Sunday, 13th June, Hartington to Threapwood, 23.09 miles
The River Severn is also known as the Sabrina or, in Welsh, Hafren, in which a princess known as Sabrann, was drowned in this river. However, it got its name, Tommy and I will be linking into the Sabrina Way today at the start of the next part of our journey.
Tennyson signed the visitor book of the Izaak Walton Hotel, saying that Dovedale was ‘one of the most unique and delicious places in England’. A sentiment I heartily agree with. I sign the visitors book at Bank Top Farm, ‘thank you Jane, (for doing my washing) and making Tommy and I feel so welcome in your beautiful farm. I will be back…..probably not with a horse next time’.
Tommy will be leaving these little heifers who have been his field companions.
I’m up early to bring Tommy in and give him a wash before breakfast. It’s a long ride today so I’m keen to get away early. We are starting the Sabrina Way section of our journey, leaving the borders of Derbyshire and entering Staffordshire.
As we leave Hartington behind us
and start our journey into the lowland country, these dry stone walls will eventually be replaced by thick hedges, and livestock largely replaced by arable farming.
At Wolfscote Dale,
we encounter the first of many bridle paths we need to negotiate today that are covered by thick vegetation……here is the entrance to one of them,
where we emerge covered in leaves and twigs looking more like characters out of A Midsummers Night Dream.
before descending into the Manifold valley towards Grindon where we run into a Vintage car rally going on and have to step off the road several times to let these gleaming, pampered and polished vehicles, mostly open-topped, chunder their way up the narrow hill lane. A colourful sight indeed and how I wish right now we were back in the age when these were the only cars on our roads. How easy and what a pleasure our journey would have been then.
Going through a very narrow gate onto a bridle path, my rear pannier gets snagged and I have to make a few emergency modifications and repairs in the field before making our way through some wild flower meadows, often along paths that are barely discernible.
The massive recycling centre at Waterhouses poses a problem for Tommy who is nervous about the arrangement of pipe work the size of lorries, the imposing main building looming high above us into the sky and the loud hummmmm from the machinery. I have to walk him around these industrial works and with relief back out again into the country lanes. Some of the scenery today has reminded me of the rural Lot region in France.
As we are nearing our destination at Threapwood, my mobile phone rings and it’s our next host, Pat. She says she is going to come and meet us on her ID, thoroughbred cross, Edith. When I call her to say where I have got to, I can hear the clipperty-clop of her mare on the road down the phone. I then see what I think is a flash of her through the shrubbery and exclaim, I think I’ve seen you, are you riding a grey? She says she is…….but then, we don’t meet until at least 10 minutes later and don’t meet another horse either so what was that all about?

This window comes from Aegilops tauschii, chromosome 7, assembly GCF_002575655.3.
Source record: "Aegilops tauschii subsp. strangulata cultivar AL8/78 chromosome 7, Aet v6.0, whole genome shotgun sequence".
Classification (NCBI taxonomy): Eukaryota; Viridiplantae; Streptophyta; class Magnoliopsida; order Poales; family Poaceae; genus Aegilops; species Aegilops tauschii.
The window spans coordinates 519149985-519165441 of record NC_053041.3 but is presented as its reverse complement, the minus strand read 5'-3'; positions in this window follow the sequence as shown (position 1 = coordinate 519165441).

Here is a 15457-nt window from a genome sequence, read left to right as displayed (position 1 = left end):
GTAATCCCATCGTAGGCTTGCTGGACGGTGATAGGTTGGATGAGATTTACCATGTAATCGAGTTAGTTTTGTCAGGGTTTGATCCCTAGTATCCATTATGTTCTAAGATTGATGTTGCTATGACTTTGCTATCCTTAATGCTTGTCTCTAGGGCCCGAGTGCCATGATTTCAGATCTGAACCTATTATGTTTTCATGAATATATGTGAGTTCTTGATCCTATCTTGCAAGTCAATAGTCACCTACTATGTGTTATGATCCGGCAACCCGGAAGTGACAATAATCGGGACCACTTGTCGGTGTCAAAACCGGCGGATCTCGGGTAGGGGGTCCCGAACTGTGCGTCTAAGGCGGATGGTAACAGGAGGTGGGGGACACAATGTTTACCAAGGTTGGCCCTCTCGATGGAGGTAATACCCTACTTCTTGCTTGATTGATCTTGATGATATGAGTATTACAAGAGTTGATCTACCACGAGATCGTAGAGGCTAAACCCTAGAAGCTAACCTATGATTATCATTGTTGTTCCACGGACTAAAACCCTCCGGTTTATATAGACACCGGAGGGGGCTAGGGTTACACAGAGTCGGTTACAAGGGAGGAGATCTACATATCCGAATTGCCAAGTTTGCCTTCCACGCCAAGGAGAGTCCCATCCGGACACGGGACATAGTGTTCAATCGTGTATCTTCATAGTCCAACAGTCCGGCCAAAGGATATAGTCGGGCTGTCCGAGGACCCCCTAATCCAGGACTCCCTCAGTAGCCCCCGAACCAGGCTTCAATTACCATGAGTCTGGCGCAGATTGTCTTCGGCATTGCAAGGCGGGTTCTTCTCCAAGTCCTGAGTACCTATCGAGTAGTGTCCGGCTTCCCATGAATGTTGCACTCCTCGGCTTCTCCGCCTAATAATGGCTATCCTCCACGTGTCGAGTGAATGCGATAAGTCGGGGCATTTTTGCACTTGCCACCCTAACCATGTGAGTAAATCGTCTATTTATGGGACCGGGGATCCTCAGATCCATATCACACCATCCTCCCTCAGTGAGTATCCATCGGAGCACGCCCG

When we do meet, (and ask a friend of Pat’s to take this picture), she insists we go back via the ‘scenic route’ around the ponds. We have already had a long day and could have done without this little detour but oblige all the same. Arriving at last, 9 hours after setting off from the other side of Hartington, whilst we are unpacking and putting the horses out, Edith shifts around and relieves herself next to my bags. Silly me for not moving them out of the way. Its not as if I don’t smell horsey enough already! I rinse them quickly under the tap making a mental note that they will have to be washed on our next rest stop. Also, I notice the beginning of a couple of sore patches on Tommy’s back under his saddle. The result of our long ride today, I suspect, and I am mortified after so many miles without any such troubles. I will need to keep an eye on these and find a solution to relieve the pressure on these areas.
Having settled myself in my room, I take a cursory glance out of the window and notice Toomy appears to be grazing in the next field, not the one I had put him in. I ask Pat if she has moved him which she says she hasn’t and I go to investigate where he might have got through the hedge. Finding no gaps or any sign of trampled vegetation, I can only assume that he must have decided to jump the gate to get nearer to Edith! Maybe she reminds him of the little grey Arab mare, Rosie, his stable companion back home. Anyway, Pat is mightily impressed with my little pony and says she will happily have him when I am finished with him! We spend a lovely evening chatting over supper she has prepared in her kitchen. A remarkable lady who, at 75, is still so fit and able.